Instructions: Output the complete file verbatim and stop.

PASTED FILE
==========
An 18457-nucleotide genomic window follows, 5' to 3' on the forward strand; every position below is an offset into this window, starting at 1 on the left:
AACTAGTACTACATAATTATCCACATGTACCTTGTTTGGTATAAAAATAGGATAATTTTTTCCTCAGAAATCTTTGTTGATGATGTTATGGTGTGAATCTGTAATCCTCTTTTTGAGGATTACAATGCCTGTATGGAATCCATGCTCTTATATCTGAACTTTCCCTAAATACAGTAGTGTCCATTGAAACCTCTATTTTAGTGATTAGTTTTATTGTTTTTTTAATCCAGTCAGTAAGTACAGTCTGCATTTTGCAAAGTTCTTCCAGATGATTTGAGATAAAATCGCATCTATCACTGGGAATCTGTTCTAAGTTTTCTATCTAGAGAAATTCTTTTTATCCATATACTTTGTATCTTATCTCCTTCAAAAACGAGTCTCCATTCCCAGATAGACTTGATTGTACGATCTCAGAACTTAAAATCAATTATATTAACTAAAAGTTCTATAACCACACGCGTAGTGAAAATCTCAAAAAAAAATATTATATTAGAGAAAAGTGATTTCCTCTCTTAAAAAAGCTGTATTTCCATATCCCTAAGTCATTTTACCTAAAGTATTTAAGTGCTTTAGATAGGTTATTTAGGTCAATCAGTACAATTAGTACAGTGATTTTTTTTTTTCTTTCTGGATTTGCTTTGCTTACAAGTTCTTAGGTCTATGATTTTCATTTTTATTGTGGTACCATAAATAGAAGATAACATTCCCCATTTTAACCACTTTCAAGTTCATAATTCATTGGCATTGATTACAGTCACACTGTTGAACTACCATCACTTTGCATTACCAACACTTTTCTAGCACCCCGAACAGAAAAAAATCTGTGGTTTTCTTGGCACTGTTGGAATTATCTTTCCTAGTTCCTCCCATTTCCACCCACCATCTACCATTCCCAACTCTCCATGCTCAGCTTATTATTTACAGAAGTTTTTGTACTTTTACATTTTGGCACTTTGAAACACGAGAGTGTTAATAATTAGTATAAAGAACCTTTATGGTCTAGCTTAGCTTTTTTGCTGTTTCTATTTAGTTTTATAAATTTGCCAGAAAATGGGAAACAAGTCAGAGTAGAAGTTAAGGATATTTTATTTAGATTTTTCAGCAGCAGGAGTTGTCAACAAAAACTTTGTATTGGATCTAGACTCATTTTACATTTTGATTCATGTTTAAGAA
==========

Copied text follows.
An 18457-nucleotide genomic window follows, 5' to 3' on the forward strand; every position below is an offset into this window, starting at 1 on the left:
AACTAGTACTACATAATTATCCACATGTACCTTGTTTGGTATAAAAATAGGATAATTTTTTCCTCAGAAATCTTTGTTGATGATGTTATGGTGTGAATCTGTAATCCTCTTTTTGAGGATTACAATGCCTGTATGGAATCCATGCTCTTATATCTGAACTTTCCCTAAATACAGTAGTGTCCATTGAAACCTCTATTTTAGTGATTAGTTTTATTGTTTTTTTAATCCAGTCAGTAAGTACAGTCTGCATTTTGCAAAGTTCTTCCAGATGATTTGAGATAAAATCGCATCTATCACTGGGAATCTGTTCTAAGTTTTCTATCTAGAGAAATTCTTTTTATCCATATACTTTGTATCTTATCTCCTTCAAAAACGAGTCTCCATTCCCAGATAGACTTGATTGTACGATCTCAGAACTTAAAATCAATTATATTAACTAAAAGTTCTATAACCACACGCGTAGTGAAAATCTCAAAAAAAAATATTATATTAGAGAAAAGTGATTTCCTCTCTTAAAAAAGCTGTATTTCCATATCCCTAAGTCATTTTACCTAAAGTATTTAAGTGCTTTAGATAGGTTATTTAGGTCAATCAGTACAATTAGTACAGTGATTTTTTTTTTTCTTTCTGGATTTGCTTTGCTTACAAGTTCTTAGGTCTATGATTTTCATTTTTATTGTGGTACCATAAATAGAAGATAACATTCCCCATTTTAACCACTTTCAAGTTCATAATTCATTGGCATTGATTACAGTCACACTGTTGAACTACCATCACTTTGCATTACCAACACTTTTCTAGCACCCCGAACAGAAAAAAATCTGTGGTTTTCTTGGCACTGTTGGAATTATCTTTCCTAGTTCCTCCCATTTCCACCCACCATCTACCATTCCCAACTCTCCATGCTCAGCTTATTATTTACAGAAGTTTTTGTACTTTTACATTTTGGCACTTTGAAACACGAGAGTGTTAATAATTAGTATAAAGAACCTTTATGGTCTAGCTTAGCTTTTTTGCTGTTTCTATTTAGTTTTATAAATTTGCCAGAAAATGGGAAACAAGTCAGAGTAGAAGTTAAGGATATTTTATTTAGATTTTTCAGCAGCAGGAGTTGTCAACAAAAACTTTGTATTGGATCTAGACTCATTTTACATTTTGATTCATGTTTAAGAA